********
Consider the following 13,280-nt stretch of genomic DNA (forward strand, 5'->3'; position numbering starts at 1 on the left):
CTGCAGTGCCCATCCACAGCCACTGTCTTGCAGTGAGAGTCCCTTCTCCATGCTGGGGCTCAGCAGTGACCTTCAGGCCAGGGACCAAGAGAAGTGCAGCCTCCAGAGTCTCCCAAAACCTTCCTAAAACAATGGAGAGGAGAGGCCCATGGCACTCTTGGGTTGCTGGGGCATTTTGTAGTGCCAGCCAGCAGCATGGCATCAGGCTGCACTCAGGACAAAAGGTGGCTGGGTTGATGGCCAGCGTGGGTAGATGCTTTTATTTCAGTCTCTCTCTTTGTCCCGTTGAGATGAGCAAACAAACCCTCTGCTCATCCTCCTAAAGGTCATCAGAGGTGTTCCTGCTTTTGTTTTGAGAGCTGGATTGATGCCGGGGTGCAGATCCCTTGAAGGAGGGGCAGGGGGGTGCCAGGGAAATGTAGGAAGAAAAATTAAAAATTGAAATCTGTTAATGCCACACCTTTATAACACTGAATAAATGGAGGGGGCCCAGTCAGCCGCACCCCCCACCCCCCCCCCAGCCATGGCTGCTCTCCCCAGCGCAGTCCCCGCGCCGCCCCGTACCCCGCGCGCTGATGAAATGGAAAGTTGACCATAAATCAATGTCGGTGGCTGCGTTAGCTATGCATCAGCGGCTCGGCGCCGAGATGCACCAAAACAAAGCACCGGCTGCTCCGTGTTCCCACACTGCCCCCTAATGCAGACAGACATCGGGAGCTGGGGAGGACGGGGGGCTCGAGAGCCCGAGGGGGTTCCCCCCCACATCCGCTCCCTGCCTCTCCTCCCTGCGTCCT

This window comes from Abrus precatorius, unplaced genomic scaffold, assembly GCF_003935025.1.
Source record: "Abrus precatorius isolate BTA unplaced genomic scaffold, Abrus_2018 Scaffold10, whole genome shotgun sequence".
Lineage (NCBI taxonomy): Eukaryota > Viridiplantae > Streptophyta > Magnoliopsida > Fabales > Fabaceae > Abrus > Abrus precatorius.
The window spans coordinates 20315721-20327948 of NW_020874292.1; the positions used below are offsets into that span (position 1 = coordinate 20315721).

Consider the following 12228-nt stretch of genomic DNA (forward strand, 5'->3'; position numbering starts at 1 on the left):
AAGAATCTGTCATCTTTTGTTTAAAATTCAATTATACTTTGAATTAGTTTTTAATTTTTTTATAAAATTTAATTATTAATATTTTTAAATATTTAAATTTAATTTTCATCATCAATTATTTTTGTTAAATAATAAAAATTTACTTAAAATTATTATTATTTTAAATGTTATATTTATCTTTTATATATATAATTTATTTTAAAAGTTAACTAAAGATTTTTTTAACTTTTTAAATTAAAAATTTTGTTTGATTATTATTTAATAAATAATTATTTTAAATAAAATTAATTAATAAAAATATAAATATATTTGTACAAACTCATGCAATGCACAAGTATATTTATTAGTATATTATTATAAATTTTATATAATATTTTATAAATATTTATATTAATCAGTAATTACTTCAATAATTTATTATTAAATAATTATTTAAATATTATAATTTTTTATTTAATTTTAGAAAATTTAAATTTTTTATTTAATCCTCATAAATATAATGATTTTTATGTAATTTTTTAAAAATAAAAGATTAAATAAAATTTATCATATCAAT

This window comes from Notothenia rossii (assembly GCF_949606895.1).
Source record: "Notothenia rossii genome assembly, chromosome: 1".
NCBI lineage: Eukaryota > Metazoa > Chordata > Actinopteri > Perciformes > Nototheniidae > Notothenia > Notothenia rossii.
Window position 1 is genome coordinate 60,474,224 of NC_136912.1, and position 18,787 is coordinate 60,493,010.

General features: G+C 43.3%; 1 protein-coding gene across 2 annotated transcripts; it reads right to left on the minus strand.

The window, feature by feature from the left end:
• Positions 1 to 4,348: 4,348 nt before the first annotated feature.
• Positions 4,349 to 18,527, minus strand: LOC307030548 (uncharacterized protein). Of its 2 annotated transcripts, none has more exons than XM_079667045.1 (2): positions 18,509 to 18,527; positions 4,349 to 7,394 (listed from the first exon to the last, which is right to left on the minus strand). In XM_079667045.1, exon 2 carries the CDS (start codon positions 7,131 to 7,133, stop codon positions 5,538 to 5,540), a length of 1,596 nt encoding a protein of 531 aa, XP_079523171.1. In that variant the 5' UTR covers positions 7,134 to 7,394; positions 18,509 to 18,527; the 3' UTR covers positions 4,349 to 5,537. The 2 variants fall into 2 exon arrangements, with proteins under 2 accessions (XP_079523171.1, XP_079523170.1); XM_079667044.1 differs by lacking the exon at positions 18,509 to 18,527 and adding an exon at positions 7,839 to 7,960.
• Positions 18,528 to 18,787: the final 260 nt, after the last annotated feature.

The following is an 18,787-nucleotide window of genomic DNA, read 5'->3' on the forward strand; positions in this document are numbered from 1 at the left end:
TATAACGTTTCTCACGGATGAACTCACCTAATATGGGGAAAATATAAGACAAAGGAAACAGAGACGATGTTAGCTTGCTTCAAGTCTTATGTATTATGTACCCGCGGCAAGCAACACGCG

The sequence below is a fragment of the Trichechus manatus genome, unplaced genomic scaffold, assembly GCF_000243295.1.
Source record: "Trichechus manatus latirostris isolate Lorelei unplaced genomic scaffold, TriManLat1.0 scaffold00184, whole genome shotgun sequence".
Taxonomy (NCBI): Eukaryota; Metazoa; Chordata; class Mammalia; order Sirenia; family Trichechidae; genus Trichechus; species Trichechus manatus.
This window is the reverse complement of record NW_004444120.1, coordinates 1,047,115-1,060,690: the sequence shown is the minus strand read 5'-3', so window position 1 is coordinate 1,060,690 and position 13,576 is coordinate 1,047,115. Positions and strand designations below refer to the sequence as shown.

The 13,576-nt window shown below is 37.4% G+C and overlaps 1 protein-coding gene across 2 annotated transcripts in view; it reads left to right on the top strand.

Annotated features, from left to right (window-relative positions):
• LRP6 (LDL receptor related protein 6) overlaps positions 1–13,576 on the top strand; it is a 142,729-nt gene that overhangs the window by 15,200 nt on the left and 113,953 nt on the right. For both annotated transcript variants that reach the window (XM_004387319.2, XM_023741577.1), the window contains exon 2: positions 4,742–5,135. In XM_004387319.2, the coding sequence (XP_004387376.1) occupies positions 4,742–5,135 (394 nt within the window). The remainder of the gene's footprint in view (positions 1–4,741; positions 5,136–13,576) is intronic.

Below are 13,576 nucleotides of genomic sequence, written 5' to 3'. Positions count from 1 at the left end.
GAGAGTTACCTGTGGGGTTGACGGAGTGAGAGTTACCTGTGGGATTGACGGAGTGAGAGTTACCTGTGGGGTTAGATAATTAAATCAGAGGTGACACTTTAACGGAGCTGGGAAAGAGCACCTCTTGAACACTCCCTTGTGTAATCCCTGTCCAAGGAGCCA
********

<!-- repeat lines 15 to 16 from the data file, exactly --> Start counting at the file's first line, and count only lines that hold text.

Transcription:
• Positions 1 to 4,348: 4,348 nt before the first annotated feature.
• Positions 4,349 to 18,527, minus strand: LOC307030548 (uncharacterized protein). Of its 2 annotated transcripts, none has more exons than XM_079667045.1 (2): positions 18,509 to 18,527; positions 4,349 to 7,394 (listed from the first exon to the last, which is right to left on the minus strand). In XM_079667045.1, exon 2 carries the CDS (start codon positions 7,131 to 7,133, stop codon positions 5,538 to 5,540), a length of 1,596 nt encoding a protein of 531 aa, XP_079523171.1. In that variant the 5' UTR covers positions 7,134 to 7,394; positions 18,509 to 18,527; the 3' UTR covers positions 4,349 to 5,537. The 2 variants fall into 2 exon arrangements, with proteins under 2 accessions (XP_079523171.1, XP_079523170.1); XM_079667044.1 differs by lacking the exon at positions 18,509 to 18,527 and adding an exon at positions 7,839 to 7,960.